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Point-Counterpoint: Can the President control the economy?

BY DI STAFF | JUNE 24, 2015 5:00 AM

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On June 17 in our very own Washington, Iowa, GOP presidential hopeful Jeb Bush said a sustained 4 percent Gross Domestic Product would be a primary goal of his presidency.

Sources have contended that this is a lofty goal, if possible at all. Timothy Noah of Politico said, “But while 4 percent growth can last for years at the state level, it has never been anything approaching the norm in U.S. economic history, even during the boom years that followed World War II.”

Perhaps his time in Florida has Bush’s head in the clouds; the GDP is a fickle thing.

Some think that whoever the president is, he does not have any true control over the economy. This transcends political parties, which is surprising, given that the economy plays such a fundamentally important role in presidential campaigns.

“Economic growth under Democrats, it turns out, has on average been 1.8 percentage points higher than under Republicans,” National Public Radio reports. However, NPR also attributes this average essentially to luck. Given the perception of Democratic camps subscribing to state-influenced, left-leaning markets and Republican camps heralding fiscally conservative ideologies, one would assume that perhaps John Maynard Keynes got it right.

But along with that state-guided, post-World War II economic boom Noah noted, differing economic ideologies between the two parties is a thing of the past.

Neoliberal economics have dominated the White House since the era of Reaganomics. The Democratic Party adopted those ideologies with President Clinton — arguably the defining moment his signing in of the ever-controversial North American Free Trade Act.

Bush can hope for a sustained 4 percent GDP, but that’s about it. Whatever the outcome of this election, Bush, Hillary Rodham Clinton, Ted Cruz, or Bernie Sanders, the free global market will continue its pure profit-driven, stumbling sprint toward consumption. I for one would be interested as to how Bush would handle the environmental crises.

— Jack Dugan

It has long been believed that the actions of the president have little bearing on the economic growth (or lack there of) of the country. However, it would be hard to deny that the policy actions of the president do not have a direct impact on the growth of real GDP.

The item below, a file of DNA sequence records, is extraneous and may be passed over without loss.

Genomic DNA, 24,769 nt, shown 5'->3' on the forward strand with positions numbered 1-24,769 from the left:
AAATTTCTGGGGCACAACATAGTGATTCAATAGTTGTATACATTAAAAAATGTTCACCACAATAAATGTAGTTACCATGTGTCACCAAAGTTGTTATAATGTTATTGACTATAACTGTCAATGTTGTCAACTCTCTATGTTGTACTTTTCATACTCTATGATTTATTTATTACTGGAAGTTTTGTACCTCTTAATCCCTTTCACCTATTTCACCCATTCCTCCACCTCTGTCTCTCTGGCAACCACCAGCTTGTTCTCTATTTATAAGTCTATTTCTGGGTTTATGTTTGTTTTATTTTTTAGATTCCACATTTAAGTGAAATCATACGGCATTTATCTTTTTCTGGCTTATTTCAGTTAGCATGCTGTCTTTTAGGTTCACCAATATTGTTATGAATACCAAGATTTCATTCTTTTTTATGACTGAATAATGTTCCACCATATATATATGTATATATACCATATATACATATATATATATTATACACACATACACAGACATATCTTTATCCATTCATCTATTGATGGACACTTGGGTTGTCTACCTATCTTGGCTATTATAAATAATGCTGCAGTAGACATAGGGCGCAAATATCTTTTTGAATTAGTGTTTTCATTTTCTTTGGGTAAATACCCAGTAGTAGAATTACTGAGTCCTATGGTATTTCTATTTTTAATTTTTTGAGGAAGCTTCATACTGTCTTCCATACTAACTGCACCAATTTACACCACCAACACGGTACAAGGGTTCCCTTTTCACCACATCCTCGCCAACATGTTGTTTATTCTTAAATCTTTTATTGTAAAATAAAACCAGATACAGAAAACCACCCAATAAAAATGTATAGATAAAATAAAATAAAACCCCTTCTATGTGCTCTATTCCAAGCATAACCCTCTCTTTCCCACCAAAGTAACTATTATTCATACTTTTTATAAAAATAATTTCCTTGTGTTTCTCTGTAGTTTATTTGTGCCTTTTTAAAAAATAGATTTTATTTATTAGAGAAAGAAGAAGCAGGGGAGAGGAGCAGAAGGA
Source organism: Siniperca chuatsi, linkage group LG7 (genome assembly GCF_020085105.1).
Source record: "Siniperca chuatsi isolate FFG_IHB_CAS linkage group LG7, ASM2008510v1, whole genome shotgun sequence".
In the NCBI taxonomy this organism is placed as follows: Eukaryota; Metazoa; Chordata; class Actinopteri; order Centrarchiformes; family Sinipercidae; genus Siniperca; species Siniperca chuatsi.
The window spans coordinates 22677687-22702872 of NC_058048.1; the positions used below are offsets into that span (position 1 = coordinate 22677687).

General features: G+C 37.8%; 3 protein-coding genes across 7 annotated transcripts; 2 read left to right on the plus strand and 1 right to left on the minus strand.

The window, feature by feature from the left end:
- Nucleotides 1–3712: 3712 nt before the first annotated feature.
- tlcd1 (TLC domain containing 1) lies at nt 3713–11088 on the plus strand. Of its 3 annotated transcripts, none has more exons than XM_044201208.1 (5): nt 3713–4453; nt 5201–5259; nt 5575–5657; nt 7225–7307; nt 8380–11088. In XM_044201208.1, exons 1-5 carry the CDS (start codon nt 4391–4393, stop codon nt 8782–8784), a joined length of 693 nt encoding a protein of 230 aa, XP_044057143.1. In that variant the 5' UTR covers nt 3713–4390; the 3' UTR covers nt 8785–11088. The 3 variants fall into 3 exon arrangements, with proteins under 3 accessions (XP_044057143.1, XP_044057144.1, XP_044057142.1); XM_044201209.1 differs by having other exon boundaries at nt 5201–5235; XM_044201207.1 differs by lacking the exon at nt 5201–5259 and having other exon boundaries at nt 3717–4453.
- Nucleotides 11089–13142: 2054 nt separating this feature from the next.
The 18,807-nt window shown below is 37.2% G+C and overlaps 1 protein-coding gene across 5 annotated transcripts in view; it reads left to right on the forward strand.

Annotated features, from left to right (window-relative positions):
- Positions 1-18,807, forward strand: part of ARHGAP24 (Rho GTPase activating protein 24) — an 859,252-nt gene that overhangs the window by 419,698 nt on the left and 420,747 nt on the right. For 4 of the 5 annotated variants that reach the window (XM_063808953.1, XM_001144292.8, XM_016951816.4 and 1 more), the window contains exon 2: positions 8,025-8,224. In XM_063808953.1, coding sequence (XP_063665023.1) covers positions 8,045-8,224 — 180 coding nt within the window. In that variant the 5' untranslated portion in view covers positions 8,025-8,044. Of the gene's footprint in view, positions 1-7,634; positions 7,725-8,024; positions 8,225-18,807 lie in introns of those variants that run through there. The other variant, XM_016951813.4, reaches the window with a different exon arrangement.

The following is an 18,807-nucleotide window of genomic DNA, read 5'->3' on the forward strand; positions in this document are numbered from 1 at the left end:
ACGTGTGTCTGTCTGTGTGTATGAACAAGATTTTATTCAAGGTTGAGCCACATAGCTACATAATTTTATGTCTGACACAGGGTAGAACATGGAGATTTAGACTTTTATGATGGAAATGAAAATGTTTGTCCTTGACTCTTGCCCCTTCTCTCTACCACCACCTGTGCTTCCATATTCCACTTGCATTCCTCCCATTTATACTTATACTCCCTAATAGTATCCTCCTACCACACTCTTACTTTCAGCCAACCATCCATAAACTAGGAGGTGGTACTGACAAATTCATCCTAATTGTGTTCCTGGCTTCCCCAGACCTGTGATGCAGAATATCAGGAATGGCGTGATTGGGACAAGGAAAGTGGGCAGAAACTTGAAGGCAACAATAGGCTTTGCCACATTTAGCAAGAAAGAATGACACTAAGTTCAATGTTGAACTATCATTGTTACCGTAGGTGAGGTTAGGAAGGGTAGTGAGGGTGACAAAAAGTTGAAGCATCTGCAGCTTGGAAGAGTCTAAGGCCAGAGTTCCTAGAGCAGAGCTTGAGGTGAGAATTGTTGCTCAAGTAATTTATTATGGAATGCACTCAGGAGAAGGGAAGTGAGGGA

Naturally, I was skeptical when Jeb Bush included in his presidential campaign announcement that he believed national year-after-year 4 percent real GDP growth was a major goal. As a point of reference, President Clinton achieved the highest average GDP growth of any president since John F. Kennedy at 3.7 percent annually, according to Fortune.

Bush explained that his goal of 4 percent economic growth in Florida proves that it is possible on a national scale. There were many factors at play that allowed Florida to achieve an economic growth rate of 4.4 percent, such as increased population in the state. It would be hard for Bush to achieve the same at a national level.

If he hopes to achieve this growth, he would have to look toward an increase in productivity of the economy. Clinton’s impressive growth numbers are due in large part to the growth of the technology sector during his presidency, which greatly increased the country’s productivity.

While many may view Bush’s proclamation as simply campaign rhetoric, I believe he is capable of such a lofty goal. Presidents are capable of such power.

First and foremost, the president is responsible for appointing the Board of Governors of the Federal Reserve, which holds the largest control of fiscal and monetary policy in the United States — arguably the biggest factor outside of productivity in determining the economic success of the country.

Moreover, corporate tax structure and other federal fiscal policies could affect the national economic growth rate, according to Forbes. Last, there are boundless actions the president can pursue to achieve stable and high economic growth through increased productivity; it’s simply a matter of discovering what these actions are.

In reviewing the GDP growth rates throughout past presidencies, one trend indicates that presidents affect economic growth, while also revealing that Bush may face an upward battle: Four of the five largest average GDP growth periods came during Democratic administrations.

— Joe Lane


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